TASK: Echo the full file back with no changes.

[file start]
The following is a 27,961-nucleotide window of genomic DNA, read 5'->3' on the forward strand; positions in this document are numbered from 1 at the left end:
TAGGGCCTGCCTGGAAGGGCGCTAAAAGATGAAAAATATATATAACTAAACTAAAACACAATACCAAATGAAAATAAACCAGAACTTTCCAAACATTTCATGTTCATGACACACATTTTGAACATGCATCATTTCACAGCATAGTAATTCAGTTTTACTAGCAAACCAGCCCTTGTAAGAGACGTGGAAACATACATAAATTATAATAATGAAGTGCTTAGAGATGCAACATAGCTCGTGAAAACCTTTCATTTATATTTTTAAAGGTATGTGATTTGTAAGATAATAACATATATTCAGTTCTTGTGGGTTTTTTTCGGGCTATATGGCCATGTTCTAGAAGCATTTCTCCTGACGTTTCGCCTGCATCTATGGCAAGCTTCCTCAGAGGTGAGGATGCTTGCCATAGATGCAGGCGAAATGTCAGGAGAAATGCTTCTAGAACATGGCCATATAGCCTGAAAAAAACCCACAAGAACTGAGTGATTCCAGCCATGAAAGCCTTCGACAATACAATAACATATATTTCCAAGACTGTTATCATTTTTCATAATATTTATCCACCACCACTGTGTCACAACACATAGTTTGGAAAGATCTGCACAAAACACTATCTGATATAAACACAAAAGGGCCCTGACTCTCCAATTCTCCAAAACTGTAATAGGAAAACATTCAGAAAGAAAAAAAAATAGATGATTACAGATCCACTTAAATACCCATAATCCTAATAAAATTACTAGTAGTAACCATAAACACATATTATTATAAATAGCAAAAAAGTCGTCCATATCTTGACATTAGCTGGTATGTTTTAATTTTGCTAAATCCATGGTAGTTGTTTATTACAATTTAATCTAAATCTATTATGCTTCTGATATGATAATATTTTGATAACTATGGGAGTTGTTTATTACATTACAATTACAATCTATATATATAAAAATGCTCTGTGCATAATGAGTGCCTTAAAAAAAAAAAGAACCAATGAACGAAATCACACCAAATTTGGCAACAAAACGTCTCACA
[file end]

The following is a 27,961-nucleotide window of genomic DNA, read 5'->3' on the forward strand; positions in this document are numbered from 1 at the left end:
TAGGGCCTGCCTGGAAGGGCGCTAAAAGATGAAAAATATATATAACTAAACTAAAACACAATACCAAATGAAAATAAACCAGAACTTTCCAAACATTTCATGTTCATGACACACATTTTGAACATGCATCATTTCACAGCATAGTAATTCAGTTTTACTAGCAAACCAGCCCTTGTAAGAGACGTGGAAACATACATAAATTATAATAATGAAGTGCTTAGAGATGCAACATAGCTCGTGAAAACCTTTCATTTATATTTTTAAAGGTATGTGATTTGTAAGATAATAACATATATTCAGTTCTTGTGGGTTTTTTTCGGGCTATATGGCCATGTTCTAGAAGCATTTCTCCTGACGTTTCGCCTGCATCTATGGCAAGCTTCCTCAGAGGTGAGGATGCTTGCCATAGATGCAGGCGAAATGTCAGGAGAAATGCTTCTAGAACATGGCCATATAGCCTGAAAAAAACCCACAAGAACTGAGTGATTCCAGCCATGAAAGCCTTCGACAATACAATAACATATATTTCCAAGACTGTTATCATTTTTCATAATATTTATCCACCACCACTGTGTCACAACACATAGTTTGGAAAGATCTGCACAAAACACTATCTGATATAAACACAAAAGGGCCCTGACTCTCCAATTCTCCAAAACTGTAATAGGAAAACATTCAGAAAGAAAAAAAAATAGATGATTACAGATCCACTTAAATACCCATAATCCTAATAAAATTACTAGTAGTAACCATAAACACATATTATTATAAATAGCAAAAAAGTCGTCCATATCTTGACATTAGCTGGTATGTTTTAATTTTGCTAAATCCATGGTAGTTGTTTATTACAATTTAATCTAAATCTATTATGCTTCTGATATGATAATATTTTGATAACTATGGGAGTTGTTTATTACATTACAATTACAATCTATATATATAAAAATGCTCTGTGCATAATGAGTGCCTTAAAAAAAAAAAGAACCAATGAACGAAATCACACCAAATTTGGCAACAAAACGTCTCACA